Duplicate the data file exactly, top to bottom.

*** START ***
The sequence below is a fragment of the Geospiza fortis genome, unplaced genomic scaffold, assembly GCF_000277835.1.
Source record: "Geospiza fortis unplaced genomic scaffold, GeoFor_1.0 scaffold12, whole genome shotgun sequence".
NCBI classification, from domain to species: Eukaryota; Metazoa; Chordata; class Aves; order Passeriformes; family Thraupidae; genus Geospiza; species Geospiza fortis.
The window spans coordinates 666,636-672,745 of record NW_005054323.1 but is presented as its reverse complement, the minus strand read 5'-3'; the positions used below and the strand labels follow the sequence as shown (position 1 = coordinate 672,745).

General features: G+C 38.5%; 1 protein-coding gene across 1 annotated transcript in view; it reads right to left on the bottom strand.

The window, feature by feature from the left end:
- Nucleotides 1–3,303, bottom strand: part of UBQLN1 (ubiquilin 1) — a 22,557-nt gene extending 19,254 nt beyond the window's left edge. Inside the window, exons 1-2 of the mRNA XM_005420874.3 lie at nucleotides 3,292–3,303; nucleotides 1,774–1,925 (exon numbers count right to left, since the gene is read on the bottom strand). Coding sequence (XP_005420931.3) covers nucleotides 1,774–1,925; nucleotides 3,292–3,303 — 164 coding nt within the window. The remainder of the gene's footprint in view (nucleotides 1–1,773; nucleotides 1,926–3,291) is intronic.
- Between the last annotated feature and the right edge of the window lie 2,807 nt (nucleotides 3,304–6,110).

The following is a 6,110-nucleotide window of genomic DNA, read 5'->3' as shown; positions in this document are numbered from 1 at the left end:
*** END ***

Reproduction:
The sequence below is a fragment of the Geospiza fortis genome, unplaced genomic scaffold, assembly GCF_000277835.1.
Source record: "Geospiza fortis unplaced genomic scaffold, GeoFor_1.0 scaffold12, whole genome shotgun sequence".
NCBI classification, from domain to species: Eukaryota; Metazoa; Chordata; class Aves; order Passeriformes; family Thraupidae; genus Geospiza; species Geospiza fortis.
The window spans coordinates 666,636-672,745 of record NW_005054323.1 but is presented as its reverse complement, the minus strand read 5'-3'; the positions used below and the strand labels follow the sequence as shown (position 1 = coordinate 672,745).

General features: G+C 38.5%; 1 protein-coding gene across 1 annotated transcript in view; it reads right to left on the bottom strand.

The window, feature by feature from the left end:
- Nucleotides 1–3,303, bottom strand: part of UBQLN1 (ubiquilin 1) — a 22,557-nt gene extending 19,254 nt beyond the window's left edge. Inside the window, exons 1-2 of the mRNA XM_005420874.3 lie at nucleotides 3,292–3,303; nucleotides 1,774–1,925 (exon numbers count right to left, since the gene is read on the bottom strand). Coding sequence (XP_005420931.3) covers nucleotides 1,774–1,925; nucleotides 3,292–3,303 — 164 coding nt within the window. The remainder of the gene's footprint in view (nucleotides 1–1,773; nucleotides 1,926–3,291) is intronic.
- Between the last annotated feature and the right edge of the window lie 2,807 nt (nucleotides 3,304–6,110).

The following is a 6,110-nucleotide window of genomic DNA, read 5'->3' as shown; positions in this document are numbered from 1 at the left end: